Tracing the Meritocratic Promise: A Study of Socio-Economically Disadvantaged Families in a ‘Meritocratic’ State

Wednesday, 18 July 2018: 08:30
Oral Presentation
Charleen CHIONG, University of Cambridge, United Kingdom
Singapore is a ‘strong’ developmental state (Castells, 1992) that exercises ideological leadership over economy and society. Paradoxically, however, the KOF Globalization Index 2016 ranked Singapore as 6th most globalised country, of 207 countries – using indicators such as participation in international organisations and trade. As with other developed economies, aspects of neoliberal logic are foregrounded in the Singapore education system that potentially amplify parental involvement: increased school choice, competition and the state’s subscription to a self-responsibilising meritocratic ethos.

This paper examines these seeming policy paradoxes, through the views and voices of low-income, ethnic minority families. As such, this paper attempts to map the complex relationships between neoliberal logics, state logics and the parenting approaches of disadvantaged families. Conceptually, possibilities for these relationships in descriptive literature outline how a near-nationwide belief in the power of education credentials in acquiring prestige, social mobility and global competitiveness, has generated an intensification in competition – which in turn precipitated an effective shift from ‘meritocracy’ to ‘parentocracy’ (The Straits Times, 2014). Within a ‘parentocracy’, a child’s educational outcomes are contingent upon parents’ capacities (or difficulties in this respect) to invest and strategise to enhance their child’s competitiveness.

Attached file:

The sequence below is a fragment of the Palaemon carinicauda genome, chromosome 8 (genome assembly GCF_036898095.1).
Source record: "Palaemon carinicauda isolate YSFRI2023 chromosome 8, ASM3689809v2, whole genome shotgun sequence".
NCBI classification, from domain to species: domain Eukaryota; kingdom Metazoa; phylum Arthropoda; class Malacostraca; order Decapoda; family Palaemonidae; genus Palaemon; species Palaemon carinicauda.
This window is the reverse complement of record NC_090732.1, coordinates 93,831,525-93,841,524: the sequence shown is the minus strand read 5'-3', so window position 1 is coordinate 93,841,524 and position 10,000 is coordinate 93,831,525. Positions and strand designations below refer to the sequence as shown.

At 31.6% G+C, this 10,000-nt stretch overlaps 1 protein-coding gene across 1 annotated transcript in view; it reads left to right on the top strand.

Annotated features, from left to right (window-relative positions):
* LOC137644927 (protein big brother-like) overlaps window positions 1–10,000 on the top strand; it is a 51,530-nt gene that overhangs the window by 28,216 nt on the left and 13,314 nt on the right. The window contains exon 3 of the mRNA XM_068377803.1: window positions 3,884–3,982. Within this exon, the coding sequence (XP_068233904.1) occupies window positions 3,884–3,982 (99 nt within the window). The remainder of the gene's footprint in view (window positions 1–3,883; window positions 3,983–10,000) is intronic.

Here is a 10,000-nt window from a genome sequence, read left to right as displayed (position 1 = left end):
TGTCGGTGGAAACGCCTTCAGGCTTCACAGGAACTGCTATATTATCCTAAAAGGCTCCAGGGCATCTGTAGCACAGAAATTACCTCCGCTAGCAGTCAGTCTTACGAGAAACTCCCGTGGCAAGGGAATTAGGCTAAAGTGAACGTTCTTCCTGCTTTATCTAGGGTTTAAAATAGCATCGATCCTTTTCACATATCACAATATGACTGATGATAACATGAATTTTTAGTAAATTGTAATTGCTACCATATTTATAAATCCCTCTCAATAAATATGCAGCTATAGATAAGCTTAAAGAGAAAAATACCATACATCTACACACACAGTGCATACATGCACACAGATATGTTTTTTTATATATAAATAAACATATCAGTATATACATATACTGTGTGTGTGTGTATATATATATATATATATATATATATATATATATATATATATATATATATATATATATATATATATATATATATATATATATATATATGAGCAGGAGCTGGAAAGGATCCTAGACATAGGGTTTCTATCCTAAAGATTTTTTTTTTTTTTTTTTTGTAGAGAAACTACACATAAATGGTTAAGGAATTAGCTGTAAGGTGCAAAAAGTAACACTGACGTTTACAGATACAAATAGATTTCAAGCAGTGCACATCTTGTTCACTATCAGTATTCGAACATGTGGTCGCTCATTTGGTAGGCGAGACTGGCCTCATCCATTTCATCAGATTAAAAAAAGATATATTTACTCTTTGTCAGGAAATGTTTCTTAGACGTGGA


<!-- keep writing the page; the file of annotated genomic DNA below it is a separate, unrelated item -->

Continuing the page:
Drawing on in-depth and focus group interviews, two key patterns of deviation from Western neoliberalism are explored: (1) Despite growing possibilities for parent agency, within a state that strongly advocates the ‘meritocracy’ doxa, profound trust in the government co-exists alongside an internalisation of a meritocratic, self-responsibilising ethos – and material and ideational reasons for this are offered; (2) However, parents are not devoid of agency, but engage with intensified competition through close family relationships that include components of control, surveillance, mutual support and emotional appeals to their children regarding the value of credentials. Empirical particularities are used to re-theorise a ‘Singaporean neoliberalism’ and to draw out equity implications.